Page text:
Matthew Wright: At the moment we are in a situation where we have got a coal and gas dominated fossil fuel based electricity sector. In many countries around the world, all the leading economies are moving quickly towards renewable energy. For instance last year, according to Bloomberg New Energy Finance, more than half of the global capital spent on new assets in electricity generation was spent in renewable energy rather than the old fossil fuels.
Now unfortunately we are lacking the ambition here in Australia. We have got Tony Abbott and the Opposition with their "Do Nothing", but unfortunately we have got the Government as the only alternative with the "Do Little" and what we need is a serious ambitious program to install renewable energy across the nation and to decarbonise this economy.
Andrew O'Keefe: Well that is an interesting point and Mark it is one thing to make coal, oil and gas driven industries less desirable by making them more expensive. But you have got to make the carbon neutral industries more desirable by making them less expensive. Are we really investing enough in those alternative energies? We are still investing heaps in traditional energies sources.
Mark Dreyfus: Andrew we have got to get the ball rolling here and that's what this carbon price scheme does. There is about thirteen billion dollars from the carbon price revenue going to go into investing in renewable industries and we can't achieve this change overnight. We wouldn't be intending to. We have got to be conscious that there are communities right across Australia, in Wollongong, Bowen Basin, Hunter Valley, Latrobe Valley here in Victoria that are dependent on heavy industry.
We can't just disrupt those communities. We have got to get on a transition, a careful transition, that's what this carbon price, this pricing scheme that we have now got will do. That's the clean energy future that we are looking for that is going to ensure that jobs in those places across Australia are protected, that the economy continues to grow while we get on the path towards the clean energy future we are looking for.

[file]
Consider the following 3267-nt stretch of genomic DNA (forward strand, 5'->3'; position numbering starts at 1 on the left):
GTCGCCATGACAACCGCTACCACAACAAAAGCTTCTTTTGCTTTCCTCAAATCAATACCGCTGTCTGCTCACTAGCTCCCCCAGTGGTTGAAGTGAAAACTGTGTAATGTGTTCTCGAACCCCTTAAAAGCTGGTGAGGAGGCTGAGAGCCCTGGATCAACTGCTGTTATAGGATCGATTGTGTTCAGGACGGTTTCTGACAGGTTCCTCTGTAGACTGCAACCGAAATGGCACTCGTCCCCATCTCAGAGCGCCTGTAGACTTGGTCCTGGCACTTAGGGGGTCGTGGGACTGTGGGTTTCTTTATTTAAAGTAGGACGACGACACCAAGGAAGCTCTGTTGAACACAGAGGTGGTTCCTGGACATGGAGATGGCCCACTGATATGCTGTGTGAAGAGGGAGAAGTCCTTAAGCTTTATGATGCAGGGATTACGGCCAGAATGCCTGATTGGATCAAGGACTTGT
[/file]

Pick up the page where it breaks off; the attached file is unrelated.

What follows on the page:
Natalie Barr: Mark, what if a lot of these big companies just think, "hang the expense, we don't think it is worth us changing the way we operate. Lets stick with the dirty coal and the polluting way of doing things because it is just not worth us going clean.
Mark Dreyfus: We don't think they will. That hasn't been the experience in the countries in Western Europe who have had an emissions trading scheme, a price on carbon for the last seven years or Sweden, where they have had a price on carbon for the last twenty years. Companies move in response to this incentive. They are competing across the world as well and as Matthew just said a moment ago there is a huge market now in renewable industries, in new technologies, some six trillion dollars last year. We are very confident that the carbon price we have got is going to move companies in the right direction towards lower polluting technologies, which is where we want them to be.
Andrew O'Keefe: Well gentlemen unfortunately we are out of time so we are going to have to leave it there and thank you all very much. And Matthew maybe some point in the future we can get you to come back because you say we can move the whole energy system to a carbon neutral system within ten years if we invest enough. I would like to hear how that could possibly be done. Thanks so much for joining us this morning Mark, Matthew and Neer.
Mark Dreyfus: Good to be with you.
Andrew O'Keefe: We are going to get the emails of course saying, what is the point if Australia does this and the rest of the world is not doing it?
Natalie Barr: Which is big feedback you get from families.
Andrew O'Keefe: But one of the points I think Matthew would have made if we had a little more time is the fact that the whole European Union is now working on an emissions trading scheme, China is about to move into an internal emissions trading scheme and most states in the United States have followed suit. We are not alone.
Natalie Barr: It is a start.
Andrew O'Keefe: But still it is a complex system isn't it? Relying on business and the consumer, two elements, opposing elements, and the consumer to work together.
Natalie Barr: And entire ways of doing business changing over the next twenty years.